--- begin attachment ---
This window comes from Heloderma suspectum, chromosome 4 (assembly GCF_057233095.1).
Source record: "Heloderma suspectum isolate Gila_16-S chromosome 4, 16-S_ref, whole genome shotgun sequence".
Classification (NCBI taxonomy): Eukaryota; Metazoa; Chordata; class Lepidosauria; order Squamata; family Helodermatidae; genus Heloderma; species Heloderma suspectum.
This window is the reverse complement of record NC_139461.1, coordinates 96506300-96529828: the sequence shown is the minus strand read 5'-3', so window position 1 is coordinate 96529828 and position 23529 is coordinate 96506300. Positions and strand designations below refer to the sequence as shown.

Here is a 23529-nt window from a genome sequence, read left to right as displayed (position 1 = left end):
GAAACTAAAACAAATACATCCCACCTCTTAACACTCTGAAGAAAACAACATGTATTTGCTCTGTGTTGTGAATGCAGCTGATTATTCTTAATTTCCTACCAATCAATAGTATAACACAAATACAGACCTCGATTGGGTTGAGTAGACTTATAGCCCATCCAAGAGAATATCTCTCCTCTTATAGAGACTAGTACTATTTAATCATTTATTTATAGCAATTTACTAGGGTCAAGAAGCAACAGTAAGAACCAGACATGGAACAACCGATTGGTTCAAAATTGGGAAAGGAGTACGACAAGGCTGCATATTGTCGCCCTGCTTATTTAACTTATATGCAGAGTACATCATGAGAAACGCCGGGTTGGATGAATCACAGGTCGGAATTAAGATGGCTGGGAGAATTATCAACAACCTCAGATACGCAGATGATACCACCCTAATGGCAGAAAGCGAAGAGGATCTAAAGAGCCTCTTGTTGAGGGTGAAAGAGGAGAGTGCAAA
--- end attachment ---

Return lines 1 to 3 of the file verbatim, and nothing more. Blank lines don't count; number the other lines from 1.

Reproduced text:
This window comes from Heloderma suspectum, chromosome 4 (assembly GCF_057233095.1).
Source record: "Heloderma suspectum isolate Gila_16-S chromosome 4, 16-S_ref, whole genome shotgun sequence".
Classification (NCBI taxonomy): Eukaryota; Metazoa; Chordata; class Lepidosauria; order Squamata; family Helodermatidae; genus Heloderma; species Heloderma suspectum.